High Speed Rail-Environmental Impacts

To the extent that refined, state of railroad engineering, high-speed trains eliminate or reduce the occurrence or intensity of traditional diesel locomotive trains and their aging facilities and technology, newly developed high-speed train and track systems produce a net improvement over existing train operations and their respective environmental impacts. However, the effects and impacts resulting from operating speeds three to five times those of historic trains significantly elevate and extend noise, disruptive and safety factors associated with the combined mass and speed of the new high-speed technology and systems. This will necessitate a shifting of environmental impact study and evaluation from the construction phases of train and railroad systems, to an environmental analysis of the impacts of high speed operation on rail systems, rights of way, land uses and ecosystems through which trains will regularly pass at over 200 miles per hour.

The dynamic environmental analysis of high-speed train system development will require a refocusing of environmental impact mitigation from the near term construction phase to the extended, long-term operational phases of high-speed systems and services. Environmental impact mitigation components of environmental assessments and analyses will necessarily shape the development and implementation plans of high-speed rail systems by projecting mitigation measures into future, long-term operational context. Addressing the operational environmental impacts of high-speed rail systems development in the initial stages of the evaluation and planning processes will help avoid setbacks and remedial modifications such as reduction in speed, restriction of schedules and hours of operation, construction of sound and air turbulence walls and fences, addition of safety equipment and noise producing warning devices, etc. that have limited the performance of many rail systems in the past, and will certainly constrain the development and operation of high-speed trains in the future.

Preliminary environmental studies and evaluations of potential high-speed rail routes and developments should fully recognize and consider the demonstrable and measurable effects and impacts of high-speed train operations on their respective environmental settings. The impacts of high-speed trains in a variety of settings throughout Europe and Asia provide extensive evidence and data for the evaluation of impacts that planned high-speed rail services would impose on their respective US settings and environments. Indeed, any observer or analyst standing on the platform of a station through which a high-speed train passed may be inclined to regard the three-second, two hundred mile per hour passing of what is commonly termed a ”Bullet Train” as, more accurately, the ”Canon Ball Express” of American lore. It is undeniably loud, turbulent and imposing in a station setting, and should be assumed to be equally so along its entire high-speed route. The force and velocity of air turbulence created by massive, 200 mile per hour trains, along with the significant noise levels produced along the entire high-speed rail route, must be accurately measured and assessed for each type and design of train, as well as, the respective environmental settings through which trains are planned to pass at speeds several times greater than any American trains have historically operated.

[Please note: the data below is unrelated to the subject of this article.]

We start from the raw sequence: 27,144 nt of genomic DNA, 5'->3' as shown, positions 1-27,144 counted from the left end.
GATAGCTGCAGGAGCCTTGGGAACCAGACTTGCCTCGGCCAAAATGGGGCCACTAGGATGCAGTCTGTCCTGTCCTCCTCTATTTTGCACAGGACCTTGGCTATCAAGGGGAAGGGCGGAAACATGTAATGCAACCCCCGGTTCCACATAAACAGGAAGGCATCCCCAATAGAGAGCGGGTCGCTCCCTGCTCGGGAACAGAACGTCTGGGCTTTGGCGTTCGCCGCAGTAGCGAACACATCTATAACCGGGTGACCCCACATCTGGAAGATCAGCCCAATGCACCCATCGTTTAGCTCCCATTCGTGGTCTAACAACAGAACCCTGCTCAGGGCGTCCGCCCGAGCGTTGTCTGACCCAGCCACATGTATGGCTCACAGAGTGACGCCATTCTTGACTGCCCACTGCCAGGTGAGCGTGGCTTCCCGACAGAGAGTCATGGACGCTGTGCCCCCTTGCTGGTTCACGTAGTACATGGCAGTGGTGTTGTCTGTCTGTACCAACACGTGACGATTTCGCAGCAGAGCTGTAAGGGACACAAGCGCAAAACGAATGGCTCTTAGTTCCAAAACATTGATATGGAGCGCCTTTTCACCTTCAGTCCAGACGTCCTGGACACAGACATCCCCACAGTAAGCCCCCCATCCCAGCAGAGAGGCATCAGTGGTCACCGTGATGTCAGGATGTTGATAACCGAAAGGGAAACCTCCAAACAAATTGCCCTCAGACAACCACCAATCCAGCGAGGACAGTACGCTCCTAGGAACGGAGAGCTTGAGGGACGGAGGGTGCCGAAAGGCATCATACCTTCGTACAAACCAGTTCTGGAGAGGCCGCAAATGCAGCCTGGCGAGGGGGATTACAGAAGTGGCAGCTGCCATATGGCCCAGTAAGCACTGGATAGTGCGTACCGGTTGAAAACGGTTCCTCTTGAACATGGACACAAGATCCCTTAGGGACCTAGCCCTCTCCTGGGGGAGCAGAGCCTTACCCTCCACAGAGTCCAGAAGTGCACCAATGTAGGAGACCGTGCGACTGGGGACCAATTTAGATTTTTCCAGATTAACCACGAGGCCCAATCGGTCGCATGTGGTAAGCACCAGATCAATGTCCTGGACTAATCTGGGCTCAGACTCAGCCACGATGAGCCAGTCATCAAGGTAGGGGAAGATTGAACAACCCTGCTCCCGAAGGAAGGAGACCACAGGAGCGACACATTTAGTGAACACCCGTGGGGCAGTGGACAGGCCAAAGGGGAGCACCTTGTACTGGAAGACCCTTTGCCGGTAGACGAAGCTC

In the initial environmental assessment and evaluation stages of each proposed high-speed rail development, the unique characteristics of monorail system construction and operation should be compared and contrasted with the full range of environmental and operational characteristics of high-speed trains. To the extent that critical impacts of high-speed train development or operation are found to be unacceptable, or not subject to adequate mitigation, monorails should be considered as environmentally sound alternative systems in performing the mission of high-speed rail. This is particularly applicable to proposed location of high-speed corridors, track and routes in urbanized and other developed settings, where trains can not be operated anywhere near their high-speed potential without causing unacceptably disruptive impacts on their surrounding environments, even when located in 30-120 foot-wide, or elevated right of way corridors.

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